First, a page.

In # 184, "Santa Comes to Visit and Stays and Stays," Esmeralda sneezes up a pair of seals, and Samantha remarks to a disenchanted Darrin, "Isn't that cute? Christmas seals!" Christmas seals are adhesive labels that look like stamps purchased and placed on envelopes during the Christmas season. The money from their purchase goes towards programs for raising awareness and finding cures for lung diseases, specifically tuberculosis. In 1969 the organization in charge of this program was known as the National Tuberculosis Association (NTA). NTA became the American Lung Association in 1973 and they still continue this program which began in the U.S. in 1907.

(Another reference for this episode below.)

# 184, "Santa Comes to Visit and Stays and Stays" - Darrin is about to raise havoc with Esmeralda for an earth shaking sneeze, when Samantha reminds him, "Remember, 'peace on earth, good will toward men' includes witches."

This refers to the passage in the Second Chapter of Luke (New Testament, Holy Bible) when the multitude of angels appeared to the shepherds in the fields at the time of Jesus Christ's birth. The angels proclaim His Birth and the attending joy, and finish by saying, "Glory to God in the highest, and on earth peace, good will toward men."

(Another reference for this episode below.)

# 184, "Santa Comes to Visit and Stays and Stays"

- Samantha conjures up Santa's reindeer and sleigh by incanting:

"Come Dasher! Come Dancer! Come Prancer and Vixen!
Come Comet! Come Cupid! Come Donner and Blitzen!
To the lawn of the house where Santa is stuck,
be sure if you fly the antennas you duck!"

This spell is a variation on the call Santa gives his reindeer in the classic poem "A Visit from St. Nicholas," more commonly known as "Twas the Night Before Christmas," by Clement Moore.

"Now, Dasher! now, Dancer! now, Prancer and Vixen!
On, Comet! on, Cupid! on, Donder and Blitzen!
To the top of the porch, to the top of the wall!
Now, dash away, dash away, dash away all!"


- In another reference to the Clement Moore poem, Larry is leaving the Stephens' after having a change of heart about Christmas, when he remarks, "A merry Christmas to all, and to all a good night! Gee...that does sound better than 'humbug'."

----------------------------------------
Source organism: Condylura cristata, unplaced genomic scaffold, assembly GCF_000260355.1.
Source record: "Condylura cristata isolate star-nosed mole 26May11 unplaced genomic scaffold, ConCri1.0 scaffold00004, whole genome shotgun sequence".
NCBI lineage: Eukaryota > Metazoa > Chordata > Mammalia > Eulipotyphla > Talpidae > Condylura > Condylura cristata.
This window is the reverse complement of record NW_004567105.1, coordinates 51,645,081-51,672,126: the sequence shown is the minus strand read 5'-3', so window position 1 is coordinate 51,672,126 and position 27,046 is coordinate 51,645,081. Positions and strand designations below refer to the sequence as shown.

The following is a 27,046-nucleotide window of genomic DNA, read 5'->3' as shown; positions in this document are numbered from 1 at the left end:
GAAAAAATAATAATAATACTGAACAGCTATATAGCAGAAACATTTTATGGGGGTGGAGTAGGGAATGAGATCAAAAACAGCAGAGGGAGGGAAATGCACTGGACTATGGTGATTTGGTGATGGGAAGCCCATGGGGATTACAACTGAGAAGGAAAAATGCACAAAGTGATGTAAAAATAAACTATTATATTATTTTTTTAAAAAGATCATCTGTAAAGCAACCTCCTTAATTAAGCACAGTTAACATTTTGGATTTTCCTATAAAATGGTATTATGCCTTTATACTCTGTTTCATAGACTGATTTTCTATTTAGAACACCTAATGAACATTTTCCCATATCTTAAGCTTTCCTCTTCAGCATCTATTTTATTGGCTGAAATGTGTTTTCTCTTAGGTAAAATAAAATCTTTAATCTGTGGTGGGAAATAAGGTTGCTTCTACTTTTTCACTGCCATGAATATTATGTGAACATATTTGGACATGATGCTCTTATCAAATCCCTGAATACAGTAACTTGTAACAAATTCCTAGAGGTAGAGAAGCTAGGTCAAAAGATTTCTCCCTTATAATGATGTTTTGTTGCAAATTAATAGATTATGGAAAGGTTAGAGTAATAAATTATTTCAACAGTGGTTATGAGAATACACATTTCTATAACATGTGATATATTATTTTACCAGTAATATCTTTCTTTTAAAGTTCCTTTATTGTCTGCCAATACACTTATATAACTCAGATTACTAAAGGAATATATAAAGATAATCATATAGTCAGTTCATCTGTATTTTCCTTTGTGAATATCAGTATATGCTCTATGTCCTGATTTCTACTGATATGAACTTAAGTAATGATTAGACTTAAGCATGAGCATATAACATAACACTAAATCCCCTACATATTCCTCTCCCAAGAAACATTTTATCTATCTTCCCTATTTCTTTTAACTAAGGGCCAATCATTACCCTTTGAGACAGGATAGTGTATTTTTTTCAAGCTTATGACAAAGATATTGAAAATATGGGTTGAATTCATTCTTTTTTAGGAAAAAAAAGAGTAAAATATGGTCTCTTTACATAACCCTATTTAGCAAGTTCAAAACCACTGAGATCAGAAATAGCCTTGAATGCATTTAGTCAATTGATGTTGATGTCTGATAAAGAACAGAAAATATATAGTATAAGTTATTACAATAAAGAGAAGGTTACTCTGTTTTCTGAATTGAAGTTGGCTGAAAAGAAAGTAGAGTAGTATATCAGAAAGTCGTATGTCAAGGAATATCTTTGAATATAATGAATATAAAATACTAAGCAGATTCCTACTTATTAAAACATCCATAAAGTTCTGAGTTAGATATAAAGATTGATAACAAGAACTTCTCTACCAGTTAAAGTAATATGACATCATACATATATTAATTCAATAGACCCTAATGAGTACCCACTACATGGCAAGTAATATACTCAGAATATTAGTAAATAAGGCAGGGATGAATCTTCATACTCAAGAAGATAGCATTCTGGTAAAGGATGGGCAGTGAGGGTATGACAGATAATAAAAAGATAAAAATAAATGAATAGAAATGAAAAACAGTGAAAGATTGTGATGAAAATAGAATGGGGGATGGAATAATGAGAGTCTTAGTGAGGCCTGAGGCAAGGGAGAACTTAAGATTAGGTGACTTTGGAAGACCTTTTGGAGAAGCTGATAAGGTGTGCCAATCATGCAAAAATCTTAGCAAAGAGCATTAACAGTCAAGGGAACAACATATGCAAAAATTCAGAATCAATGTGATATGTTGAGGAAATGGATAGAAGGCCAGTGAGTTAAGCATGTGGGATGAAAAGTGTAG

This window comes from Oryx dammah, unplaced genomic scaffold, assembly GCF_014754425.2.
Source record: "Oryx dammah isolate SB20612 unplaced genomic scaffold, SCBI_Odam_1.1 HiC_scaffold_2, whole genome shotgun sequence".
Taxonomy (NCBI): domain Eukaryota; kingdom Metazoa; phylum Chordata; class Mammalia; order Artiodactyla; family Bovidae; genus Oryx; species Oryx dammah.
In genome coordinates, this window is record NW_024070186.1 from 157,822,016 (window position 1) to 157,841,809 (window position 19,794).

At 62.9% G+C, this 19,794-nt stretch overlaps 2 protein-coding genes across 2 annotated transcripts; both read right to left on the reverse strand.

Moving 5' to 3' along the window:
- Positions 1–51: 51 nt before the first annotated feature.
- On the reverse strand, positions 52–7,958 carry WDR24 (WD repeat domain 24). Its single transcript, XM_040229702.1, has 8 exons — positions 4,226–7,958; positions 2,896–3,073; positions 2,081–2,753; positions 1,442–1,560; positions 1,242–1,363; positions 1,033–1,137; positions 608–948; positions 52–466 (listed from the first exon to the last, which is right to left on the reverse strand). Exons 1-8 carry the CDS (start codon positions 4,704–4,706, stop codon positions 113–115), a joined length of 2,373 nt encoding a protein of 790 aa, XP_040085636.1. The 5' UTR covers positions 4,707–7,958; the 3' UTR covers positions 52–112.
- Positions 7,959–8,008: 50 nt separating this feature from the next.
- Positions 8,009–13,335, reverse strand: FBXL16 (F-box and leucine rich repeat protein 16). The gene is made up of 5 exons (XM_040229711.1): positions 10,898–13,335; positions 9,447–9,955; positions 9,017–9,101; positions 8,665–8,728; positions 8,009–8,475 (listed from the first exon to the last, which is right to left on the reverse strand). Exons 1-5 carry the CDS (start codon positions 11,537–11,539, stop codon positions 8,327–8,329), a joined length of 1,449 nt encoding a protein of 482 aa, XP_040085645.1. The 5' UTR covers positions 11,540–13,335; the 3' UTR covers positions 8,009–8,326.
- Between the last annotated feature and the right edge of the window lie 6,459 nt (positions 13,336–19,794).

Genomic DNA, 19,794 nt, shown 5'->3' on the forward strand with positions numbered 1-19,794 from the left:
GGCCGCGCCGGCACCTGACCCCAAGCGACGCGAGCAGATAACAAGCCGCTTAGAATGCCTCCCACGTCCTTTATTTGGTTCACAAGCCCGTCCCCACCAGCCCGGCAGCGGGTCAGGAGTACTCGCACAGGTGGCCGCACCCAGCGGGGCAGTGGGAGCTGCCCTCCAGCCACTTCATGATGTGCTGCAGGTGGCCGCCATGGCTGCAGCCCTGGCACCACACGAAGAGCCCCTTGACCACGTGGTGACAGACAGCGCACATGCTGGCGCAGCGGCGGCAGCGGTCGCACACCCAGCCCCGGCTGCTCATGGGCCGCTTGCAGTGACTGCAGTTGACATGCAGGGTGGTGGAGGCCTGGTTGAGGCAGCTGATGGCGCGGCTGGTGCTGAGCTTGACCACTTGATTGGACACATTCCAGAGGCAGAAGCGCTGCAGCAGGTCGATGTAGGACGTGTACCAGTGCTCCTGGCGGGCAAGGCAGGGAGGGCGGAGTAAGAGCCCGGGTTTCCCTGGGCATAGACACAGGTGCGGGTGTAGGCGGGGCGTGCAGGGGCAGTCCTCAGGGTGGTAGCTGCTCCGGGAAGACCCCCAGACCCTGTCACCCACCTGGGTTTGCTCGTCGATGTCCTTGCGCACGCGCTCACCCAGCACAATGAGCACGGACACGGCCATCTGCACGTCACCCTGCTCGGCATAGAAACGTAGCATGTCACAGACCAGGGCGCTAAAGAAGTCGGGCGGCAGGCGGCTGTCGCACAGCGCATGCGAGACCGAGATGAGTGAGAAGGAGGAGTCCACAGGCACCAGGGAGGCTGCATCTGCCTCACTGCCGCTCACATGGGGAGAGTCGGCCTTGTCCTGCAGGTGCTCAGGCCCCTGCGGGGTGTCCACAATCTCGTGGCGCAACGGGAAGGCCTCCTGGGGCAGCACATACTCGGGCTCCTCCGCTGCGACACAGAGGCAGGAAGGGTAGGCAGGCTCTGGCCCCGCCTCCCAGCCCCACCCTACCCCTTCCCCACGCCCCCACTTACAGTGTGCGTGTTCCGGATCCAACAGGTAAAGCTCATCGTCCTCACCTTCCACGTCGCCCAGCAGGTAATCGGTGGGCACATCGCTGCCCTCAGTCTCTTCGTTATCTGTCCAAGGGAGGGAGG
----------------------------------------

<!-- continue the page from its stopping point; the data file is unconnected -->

The first part of his farewell comes from the last lines of the poem:

He sprang to his sleigh, to his team gave a whistle,
And away they all flew like the down of a thistle;
But I heard him exclaim, ere he drove out of sight:
"Merry Christmas to all, and to all a good night!"

The last part of Larry's farewell refers to the word "humbug", made popular in "A Christmas Carol" by Charles Dickens (CLICK HERE).

For another reference to the poem - CLICK HERE

(Another reference for this episode below.)

# 184, "Santa Comes to Visit and Stays and Stays" - After having just seen Santa and his reindeer fly off from his front lawn, and seeing Larry on his way, a flustered Darrin says, "Well, Christmas comes but once a year."

He is quoting a popular saying attributed to 'The Farmer’s Daily Diet' by Thomas Tusser which says, "At Christmas play and make good cheer, For Christmas comes but once a year." Thomas Tusser (1524–1580) was an English poet and farmer, best known for his instructional poem 'A Hundreth Good Pointes of Husbandrie' published in 1557.

In # 186, "Samantha’s Lost Weekend," Dr. Bombay makes reference to "Zip-A-Dee-Doo-Dah," the song from the 1946 Disney musical, Song of the South, based on the 1880 book, "Uncle Remus, His Songs and Sayings," by Joel Chandler Harris. Set in the aftermath of the War Between the States, this Brer Rabbit tale is told by a kindly old slave named Remus. This movie is considered politically incorrect by some, and is currently unavailable on video in the USA.

In # 187, "The Phrase is Familiar," Mr. Phipps, Tabitha's witch tutor, zaps the Artful Dodger out of the novel "Oliver Twist." Published in monthly installments between February 1837 and April 1839 in "Bentley's Miscellany," where he served as editor, Charles Dickens' second novel is set in London's criminal underworld. Tired and hungry, Oliver meets Jack Dawkins (known as the Artful Dodger in recognition of his ability to escape would-be captors), who offers him a place to stay in London.